By John Schaffner

Station 21 firefighter John Rhodes demonstrates the new mobile data system that is on all fire trucks.

The Atlanta Fire Rescue Department has moved into the 21st century—or at least the late 20th century—with the installation of a computerized mobile data system in each piece of the department’s equipment.

The new computerized mobile data system went online in every piece of fire equipment in Atlanta in January, according to department spokeswoman Lt. Terese Hicks.

The major component of the system, according to Hicks, is the geographic positioning system or GPS, which provides a map and driving instructions on the computer screen in the cab of every fire truck.

The GPS allows firefighters “to respond to emergency calls more efficiently and quicker,” she said.

She said the mapping feature is particularly useful for firefighters filling in at a station where they are not normally assigned and where they might not be as familiar with the territory.

Up to the time of the installation of the new computerized system, firefighters have had to rely on regular map books of the city, many of which had torn pages. Some of the firefighters used their own cell phones to call up mapping software to help them find the best routes to emergencies. .

Hicks said the new mapping system is totally up to date. It even allows firefighters on a truck to see where they are when they are driving down the street.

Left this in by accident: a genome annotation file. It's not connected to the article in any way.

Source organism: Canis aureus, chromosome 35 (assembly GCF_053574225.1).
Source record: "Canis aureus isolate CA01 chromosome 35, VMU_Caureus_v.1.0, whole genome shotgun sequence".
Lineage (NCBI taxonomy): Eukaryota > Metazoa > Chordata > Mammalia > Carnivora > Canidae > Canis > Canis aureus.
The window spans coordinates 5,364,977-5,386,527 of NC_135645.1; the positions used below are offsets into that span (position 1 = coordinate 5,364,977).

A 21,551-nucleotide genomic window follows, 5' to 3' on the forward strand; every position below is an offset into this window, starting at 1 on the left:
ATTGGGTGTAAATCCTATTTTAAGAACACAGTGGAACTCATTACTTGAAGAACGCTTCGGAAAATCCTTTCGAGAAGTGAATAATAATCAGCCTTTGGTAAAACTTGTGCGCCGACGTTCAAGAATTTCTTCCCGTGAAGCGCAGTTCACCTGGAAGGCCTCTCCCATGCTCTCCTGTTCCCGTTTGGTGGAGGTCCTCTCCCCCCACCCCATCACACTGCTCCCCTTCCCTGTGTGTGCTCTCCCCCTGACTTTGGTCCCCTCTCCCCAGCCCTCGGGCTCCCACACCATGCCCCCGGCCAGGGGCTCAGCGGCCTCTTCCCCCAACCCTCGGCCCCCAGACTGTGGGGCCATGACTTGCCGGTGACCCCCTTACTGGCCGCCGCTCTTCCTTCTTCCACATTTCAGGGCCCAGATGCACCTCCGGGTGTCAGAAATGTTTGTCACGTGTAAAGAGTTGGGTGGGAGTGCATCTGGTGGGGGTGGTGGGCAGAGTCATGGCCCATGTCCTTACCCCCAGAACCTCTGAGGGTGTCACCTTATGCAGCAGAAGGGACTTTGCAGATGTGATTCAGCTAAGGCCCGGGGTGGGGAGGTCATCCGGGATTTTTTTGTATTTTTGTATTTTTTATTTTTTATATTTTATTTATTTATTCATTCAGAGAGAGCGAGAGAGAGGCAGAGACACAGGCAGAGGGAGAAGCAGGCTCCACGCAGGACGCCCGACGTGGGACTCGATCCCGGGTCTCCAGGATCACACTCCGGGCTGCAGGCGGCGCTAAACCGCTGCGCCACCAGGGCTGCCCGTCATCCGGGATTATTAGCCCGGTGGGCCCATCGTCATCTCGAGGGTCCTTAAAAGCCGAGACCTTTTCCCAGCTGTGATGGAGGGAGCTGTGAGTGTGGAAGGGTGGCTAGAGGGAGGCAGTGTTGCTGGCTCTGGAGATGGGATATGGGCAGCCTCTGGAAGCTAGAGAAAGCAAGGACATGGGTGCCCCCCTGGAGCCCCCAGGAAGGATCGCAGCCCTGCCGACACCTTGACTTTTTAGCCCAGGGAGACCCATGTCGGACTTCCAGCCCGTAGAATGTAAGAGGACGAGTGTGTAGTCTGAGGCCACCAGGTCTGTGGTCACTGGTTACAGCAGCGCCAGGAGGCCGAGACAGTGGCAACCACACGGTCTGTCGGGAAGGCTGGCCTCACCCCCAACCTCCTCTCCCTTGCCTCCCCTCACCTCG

Hicks said an automatic vehicle locator feature of the system tracks where all equipment is at all times—even when out of service.

With that feature, if a vehicle is in an area near an emergency, that unit can be located and called into service, even if the emergency is not within its normal coverage area, she explained.

The on-truck computers also allow the officers to do reports on the system, according to Lt. Hicks, rather than having to write them out, as they had to do in the past.

Asked if the system also allows the input of data on specific structures, such as high-rise office towers or condominium buildings to assist in fighting fires, Hicks said that is not part of the package.

She said, however, that each station does building familiarization studies and territory studies and those are reviewed with firefighters who are new to those stations. Included in those studies are the locations of fire hydrants on streets and within neighborhoods as well as fire-hose connections within major buildings.